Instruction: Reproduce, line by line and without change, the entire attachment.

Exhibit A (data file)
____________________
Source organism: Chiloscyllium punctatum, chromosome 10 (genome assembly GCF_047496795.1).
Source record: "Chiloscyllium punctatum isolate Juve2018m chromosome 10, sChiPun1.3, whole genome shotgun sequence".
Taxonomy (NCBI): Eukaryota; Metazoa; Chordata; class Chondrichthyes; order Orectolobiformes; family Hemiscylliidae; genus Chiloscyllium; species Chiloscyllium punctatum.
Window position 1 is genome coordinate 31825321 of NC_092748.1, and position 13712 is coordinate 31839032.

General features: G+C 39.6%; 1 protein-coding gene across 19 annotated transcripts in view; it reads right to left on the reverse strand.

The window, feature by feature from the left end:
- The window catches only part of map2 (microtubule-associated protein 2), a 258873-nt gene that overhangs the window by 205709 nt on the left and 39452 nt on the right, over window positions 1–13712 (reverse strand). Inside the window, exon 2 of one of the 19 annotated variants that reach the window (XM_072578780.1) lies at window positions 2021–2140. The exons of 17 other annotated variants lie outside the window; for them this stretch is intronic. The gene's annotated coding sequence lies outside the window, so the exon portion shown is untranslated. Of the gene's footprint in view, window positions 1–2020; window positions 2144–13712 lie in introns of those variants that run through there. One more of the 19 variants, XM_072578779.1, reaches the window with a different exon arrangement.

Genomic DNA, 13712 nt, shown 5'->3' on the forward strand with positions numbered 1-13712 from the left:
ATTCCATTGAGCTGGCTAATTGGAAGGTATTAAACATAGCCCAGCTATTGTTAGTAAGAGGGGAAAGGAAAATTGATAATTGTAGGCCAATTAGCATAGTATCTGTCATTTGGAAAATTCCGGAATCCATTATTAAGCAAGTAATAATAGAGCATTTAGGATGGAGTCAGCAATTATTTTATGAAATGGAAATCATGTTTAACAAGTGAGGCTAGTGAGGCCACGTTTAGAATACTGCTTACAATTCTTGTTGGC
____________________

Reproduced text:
Source organism: Chiloscyllium punctatum, chromosome 10 (genome assembly GCF_047496795.1).
Source record: "Chiloscyllium punctatum isolate Juve2018m chromosome 10, sChiPun1.3, whole genome shotgun sequence".
Taxonomy (NCBI): Eukaryota; Metazoa; Chordata; class Chondrichthyes; order Orectolobiformes; family Hemiscylliidae; genus Chiloscyllium; species Chiloscyllium punctatum.
Window position 1 is genome coordinate 31825321 of NC_092748.1, and position 13712 is coordinate 31839032.

General features: G+C 39.6%; 1 protein-coding gene across 19 annotated transcripts in view; it reads right to left on the reverse strand.

The window, feature by feature from the left end:
- The window catches only part of map2 (microtubule-associated protein 2), a 258873-nt gene that overhangs the window by 205709 nt on the left and 39452 nt on the right, over window positions 1–13712 (reverse strand). Inside the window, exon 2 of one of the 19 annotated variants that reach the window (XM_072578780.1) lies at window positions 2021–2140. The exons of 17 other annotated variants lie outside the window; for them this stretch is intronic. The gene's annotated coding sequence lies outside the window, so the exon portion shown is untranslated. Of the gene's footprint in view, window positions 1–2020; window positions 2144–13712 lie in introns of those variants that run through there. One more of the 19 variants, XM_072578779.1, reaches the window with a different exon arrangement.

Genomic DNA, 13712 nt, shown 5'->3' on the forward strand with positions numbered 1-13712 from the left:
ATTCCATTGAGCTGGCTAATTGGAAGGTATTAAACATAGCCCAGCTATTGTTAGTAAGAGGGGAAAGGAAAATTGATAATTGTAGGCCAATTAGCATAGTATCTGTCATTTGGAAAATTCCGGAATCCATTATTAAGCAAGTAATAATAGAGCATTTAGGATGGAGTCAGCAATTATTTTATGAAATGGAAATCATGTTTAACAAGTGAGGCTAGTGAGGCCACGTTTAGAATACTGCTTACAATTCTTGTTGGC